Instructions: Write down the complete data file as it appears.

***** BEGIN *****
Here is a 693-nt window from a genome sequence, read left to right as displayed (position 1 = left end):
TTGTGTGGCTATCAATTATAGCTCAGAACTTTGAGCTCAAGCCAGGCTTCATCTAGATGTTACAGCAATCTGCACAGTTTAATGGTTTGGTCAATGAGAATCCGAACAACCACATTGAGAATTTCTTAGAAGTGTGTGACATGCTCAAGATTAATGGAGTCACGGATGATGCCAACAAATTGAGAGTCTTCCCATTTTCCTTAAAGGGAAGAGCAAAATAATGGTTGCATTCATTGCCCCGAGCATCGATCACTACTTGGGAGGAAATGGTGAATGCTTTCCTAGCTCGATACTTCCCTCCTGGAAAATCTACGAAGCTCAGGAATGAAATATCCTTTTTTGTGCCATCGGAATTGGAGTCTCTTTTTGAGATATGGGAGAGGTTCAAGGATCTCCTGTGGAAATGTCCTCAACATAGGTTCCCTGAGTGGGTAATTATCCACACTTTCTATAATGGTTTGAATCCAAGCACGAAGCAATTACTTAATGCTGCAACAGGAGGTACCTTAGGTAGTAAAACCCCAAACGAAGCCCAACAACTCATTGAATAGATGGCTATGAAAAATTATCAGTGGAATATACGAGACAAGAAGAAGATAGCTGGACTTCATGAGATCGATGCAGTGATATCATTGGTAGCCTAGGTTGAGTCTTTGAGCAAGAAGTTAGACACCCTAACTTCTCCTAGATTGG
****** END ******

Here is a 693-nt window from a genome sequence, read left to right as displayed (position 1 = left end):
TTGTGTGGCTATCAATTATAGCTCAGAACTTTGAGCTCAAGCCAGGCTTCATCTAGATGTTACAGCAATCTGCACAGTTTAATGGTTTGGTCAATGAGAATCCGAACAACCACATTGAGAATTTCTTAGAAGTGTGTGACATGCTCAAGATTAATGGAGTCACGGATGATGCCAACAAATTGAGAGTCTTCCCATTTTCCTTAAAGGGAAGAGCAAAATAATGGTTGCATTCATTGCCCCGAGCATCGATCACTACTTGGGAGGAAATGGTGAATGCTTTCCTAGCTCGATACTTCCCTCCTGGAAAATCTACGAAGCTCAGGAATGAAATATCCTTTTTTGTGCCATCGGAATTGGAGTCTCTTTTTGAGATATGGGAGAGGTTCAAGGATCTCCTGTGGAAATGTCCTCAACATAGGTTCCCTGAGTGGGTAATTATCCACACTTTCTATAATGGTTTGAATCCAAGCACGAAGCAATTACTTAATGCTGCAACAGGAGGTACCTTAGGTAGTAAAACCCCAAACGAAGCCCAACAACTCATTGAATAGATGGCTATGAAAAATTATCAGTGGAATATACGAGACAAGAAGAAGATAGCTGGACTTCATGAGATCGATGCAGTGATATCATTGGTAGCCTAGGTTGAGTCTTTGAGCAAGAAGTTAGACACCCTAACTTCTCCTAGATTGG